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Send  Share  RSS  Twitter  18 Jun 2010

COMMUNITY: Community Projects Feature in Steel Awards Entries

 





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Projects that play a vital role in improving the quality of life in rural communities are among the early entries of Steel Awards 2010, of which The Aveng Group is the main sponsor.

Renee Pretorius, Southern African Institute of Steel Construction (SAISC) communications manager, says it is pleasing that the 2010 Awards is attracting both mega projects, like the King Shaka international airport, and relatively smaller projects, with important community function, like the KZN Department of Transport pedestrian bridges project and the Meetse-a-Bophelo primary school in Mamelodi.

“This reaffirms that steel has a role to play in construction across the full gamut of society,” says Pretorius.

Among the ‘community’ entries is the pedestrian bridge project, which consists of six pedestrian bridges: the Mtwalume, Umzimkhulu (two bridges), Hlembitwe, Bisi and Nondweni river bridges.

The entry submission says that this project shows the benefits structural steel can bring to rural communities ‘faced with natural barriers that adversely affect everyday life’. It adds that the structures demonstrate the most efficient use of structural steel in terms strength to weight, resulting in transport savings and obviating the use of heavy lifting equipment in the remote locations.

The pedestrian bridge project was initiated in 2005 by the KZN Department of Transport to improve access to schools for rural schoolchildren who are often required to swim across rivers to get to school.

Another community-based submission is the ArcelorMittal South Africa sponsored Meetse-a-Bophelo primary school in Mamelodi, which is built using a combination of structural steel, Arval façade system panels and light weight steel technologies. This project is the prototype of a cost-efficient school structure using alternative steel methods, which will be rolled out in kit form across the country. The submission says that extensive use has been made of steel including IPE portal frames bolted to raft foundations; light-weight steel in dividing walls and cladding framework; steel roof sheeting fixed to steel top hat sections; insulated steel façade system as external walling and powder coated steel windows and doors with ancillary flashings.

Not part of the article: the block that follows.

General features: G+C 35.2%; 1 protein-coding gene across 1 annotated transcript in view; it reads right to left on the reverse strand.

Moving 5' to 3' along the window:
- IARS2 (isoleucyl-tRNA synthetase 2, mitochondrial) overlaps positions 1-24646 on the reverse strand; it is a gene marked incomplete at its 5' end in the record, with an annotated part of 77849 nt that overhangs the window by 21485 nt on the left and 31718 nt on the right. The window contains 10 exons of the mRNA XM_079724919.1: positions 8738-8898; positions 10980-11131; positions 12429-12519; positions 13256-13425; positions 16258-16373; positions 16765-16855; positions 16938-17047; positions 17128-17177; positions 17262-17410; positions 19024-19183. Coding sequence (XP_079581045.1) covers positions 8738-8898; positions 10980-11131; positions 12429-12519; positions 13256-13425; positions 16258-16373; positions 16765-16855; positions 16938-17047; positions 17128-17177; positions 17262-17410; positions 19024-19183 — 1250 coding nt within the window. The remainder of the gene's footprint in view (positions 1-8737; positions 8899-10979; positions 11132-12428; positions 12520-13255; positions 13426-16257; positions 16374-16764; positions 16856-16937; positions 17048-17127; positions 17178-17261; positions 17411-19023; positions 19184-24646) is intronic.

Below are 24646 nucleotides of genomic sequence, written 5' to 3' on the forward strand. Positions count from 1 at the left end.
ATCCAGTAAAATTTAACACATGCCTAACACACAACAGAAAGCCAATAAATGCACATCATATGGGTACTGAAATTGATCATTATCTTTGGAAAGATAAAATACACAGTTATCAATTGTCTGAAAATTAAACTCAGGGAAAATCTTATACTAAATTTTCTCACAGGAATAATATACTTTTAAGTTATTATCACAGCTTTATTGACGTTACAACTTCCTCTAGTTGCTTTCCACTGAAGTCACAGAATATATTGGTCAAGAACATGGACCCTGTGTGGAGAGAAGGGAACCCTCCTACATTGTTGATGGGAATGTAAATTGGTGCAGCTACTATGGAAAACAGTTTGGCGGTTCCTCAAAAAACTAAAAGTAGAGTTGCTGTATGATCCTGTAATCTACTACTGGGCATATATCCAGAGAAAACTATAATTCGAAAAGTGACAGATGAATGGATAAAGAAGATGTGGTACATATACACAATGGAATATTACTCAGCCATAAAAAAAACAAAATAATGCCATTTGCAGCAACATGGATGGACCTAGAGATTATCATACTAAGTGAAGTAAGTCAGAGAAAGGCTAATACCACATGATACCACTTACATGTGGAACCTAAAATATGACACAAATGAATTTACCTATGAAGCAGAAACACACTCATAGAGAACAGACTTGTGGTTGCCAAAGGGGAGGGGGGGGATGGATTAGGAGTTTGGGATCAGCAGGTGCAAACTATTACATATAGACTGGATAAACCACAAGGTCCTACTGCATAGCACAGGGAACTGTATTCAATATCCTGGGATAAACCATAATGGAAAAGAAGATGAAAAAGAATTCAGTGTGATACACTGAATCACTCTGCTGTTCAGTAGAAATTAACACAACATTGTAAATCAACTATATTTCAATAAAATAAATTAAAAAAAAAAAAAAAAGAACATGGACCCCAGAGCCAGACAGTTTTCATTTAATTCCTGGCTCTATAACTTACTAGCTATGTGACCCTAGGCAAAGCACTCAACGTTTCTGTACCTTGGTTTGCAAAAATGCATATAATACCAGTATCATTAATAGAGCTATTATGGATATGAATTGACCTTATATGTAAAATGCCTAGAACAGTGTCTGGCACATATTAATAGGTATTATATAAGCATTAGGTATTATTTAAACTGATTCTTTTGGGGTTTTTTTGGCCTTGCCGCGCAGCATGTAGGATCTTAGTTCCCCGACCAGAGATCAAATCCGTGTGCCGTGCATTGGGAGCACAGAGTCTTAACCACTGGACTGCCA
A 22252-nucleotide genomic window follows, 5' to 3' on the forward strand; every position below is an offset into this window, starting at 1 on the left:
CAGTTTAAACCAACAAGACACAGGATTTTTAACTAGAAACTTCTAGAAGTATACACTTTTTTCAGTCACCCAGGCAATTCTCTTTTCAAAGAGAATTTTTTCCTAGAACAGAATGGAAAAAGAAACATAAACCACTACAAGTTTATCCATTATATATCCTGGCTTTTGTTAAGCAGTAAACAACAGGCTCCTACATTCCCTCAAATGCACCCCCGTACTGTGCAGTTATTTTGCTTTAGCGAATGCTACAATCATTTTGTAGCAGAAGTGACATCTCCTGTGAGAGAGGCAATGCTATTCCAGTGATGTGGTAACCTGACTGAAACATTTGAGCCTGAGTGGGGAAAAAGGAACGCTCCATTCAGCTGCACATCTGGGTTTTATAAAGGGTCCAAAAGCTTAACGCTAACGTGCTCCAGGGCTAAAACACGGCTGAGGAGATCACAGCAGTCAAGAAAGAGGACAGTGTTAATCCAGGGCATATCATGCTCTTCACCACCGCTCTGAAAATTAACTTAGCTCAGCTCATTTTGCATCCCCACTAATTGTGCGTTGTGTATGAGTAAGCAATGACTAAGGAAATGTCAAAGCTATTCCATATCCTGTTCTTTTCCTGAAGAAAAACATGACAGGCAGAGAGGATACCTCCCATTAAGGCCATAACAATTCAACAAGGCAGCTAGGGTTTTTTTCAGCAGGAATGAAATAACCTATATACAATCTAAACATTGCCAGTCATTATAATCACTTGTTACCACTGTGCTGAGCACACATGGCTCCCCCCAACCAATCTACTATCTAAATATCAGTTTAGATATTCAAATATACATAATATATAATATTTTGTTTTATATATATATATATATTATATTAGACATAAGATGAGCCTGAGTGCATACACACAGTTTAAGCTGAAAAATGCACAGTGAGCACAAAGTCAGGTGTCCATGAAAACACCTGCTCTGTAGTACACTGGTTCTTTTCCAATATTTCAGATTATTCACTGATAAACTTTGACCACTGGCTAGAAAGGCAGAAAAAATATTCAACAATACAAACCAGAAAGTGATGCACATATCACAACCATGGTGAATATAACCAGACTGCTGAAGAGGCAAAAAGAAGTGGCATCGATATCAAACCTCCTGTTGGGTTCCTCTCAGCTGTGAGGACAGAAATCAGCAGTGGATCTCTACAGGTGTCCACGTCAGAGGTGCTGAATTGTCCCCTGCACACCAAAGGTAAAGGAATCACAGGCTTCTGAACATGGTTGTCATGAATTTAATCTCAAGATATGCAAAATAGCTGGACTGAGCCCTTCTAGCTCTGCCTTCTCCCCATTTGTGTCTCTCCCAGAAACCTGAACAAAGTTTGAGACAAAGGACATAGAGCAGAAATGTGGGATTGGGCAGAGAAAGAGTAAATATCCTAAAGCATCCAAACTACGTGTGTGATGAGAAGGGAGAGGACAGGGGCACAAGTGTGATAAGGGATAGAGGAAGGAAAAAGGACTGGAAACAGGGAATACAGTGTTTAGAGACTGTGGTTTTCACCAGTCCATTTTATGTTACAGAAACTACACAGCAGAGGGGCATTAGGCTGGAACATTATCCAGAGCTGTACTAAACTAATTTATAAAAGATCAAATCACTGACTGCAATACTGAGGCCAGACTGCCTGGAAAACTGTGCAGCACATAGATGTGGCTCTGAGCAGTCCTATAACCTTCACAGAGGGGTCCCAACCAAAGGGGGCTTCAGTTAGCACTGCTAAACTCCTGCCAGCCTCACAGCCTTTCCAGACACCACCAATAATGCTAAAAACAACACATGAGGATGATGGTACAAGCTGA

It adds that the main design considerations were serviceability and efficiency in a durable structure suitable for learning and that the creative use of steel has played a major role in achieving this.

One of the larger projects entered thus far is the King Shaka International Airport, which boasts some impressive numbers. The overall site is 2 000 ha, the runway length is 3 700 m, the taxi areas measure 400 000 m², the amount of passengers that can be handled is 7.5 million per annum with an extension provision for 45 million.

Besides the terminal building, other buildings include a 15 500 m² cargo-handling building for 150 000 tons of cargo per annum, a 60 m high control tower, a multi-storey parking garage and several airport ancillary buildings.

The submission says that structural steelwork played a major role – more than 80 tons was used in total - in delivering one of South Africa’s ‘largest and most impressive infrastructure developments’ and in achieving a world class gateway to Durban and South Africa.

Entries are also coming in for cross-border work including the Cosira Group’s Unki Platinum and Process Plant on the Zimbabwean Dyke. Awarded the project in 2008, Cosira was responsible for the structural, mechanical, pipework and platework installations ultimately erecting 2500 tons of structural steel and platework, as well as 18km of piping at the mine.

The submission points out that Unki Mine's existing system was overhauled, replacing it with a more modern, efficient and sophisticated mine processing system and that the work was completed in an ‘impressive’ time span considering the logistical challenges, which, inter alia, included transporting the 2500 tons of steel and platework from Heriotdale, Johannesburg to Zimbabwe.

Pretorius says that once again the entries portray a high degree of skill and entrepreneurship. “The standards seem to improve year on year and this year the entries not only demonstrate significant ingenuity in the use of steel but also show an uncanny ability for innovation, efficiency and business acumen. It is also pleasing that the quantum of entries increases each year,” she concluded.


 
 
 
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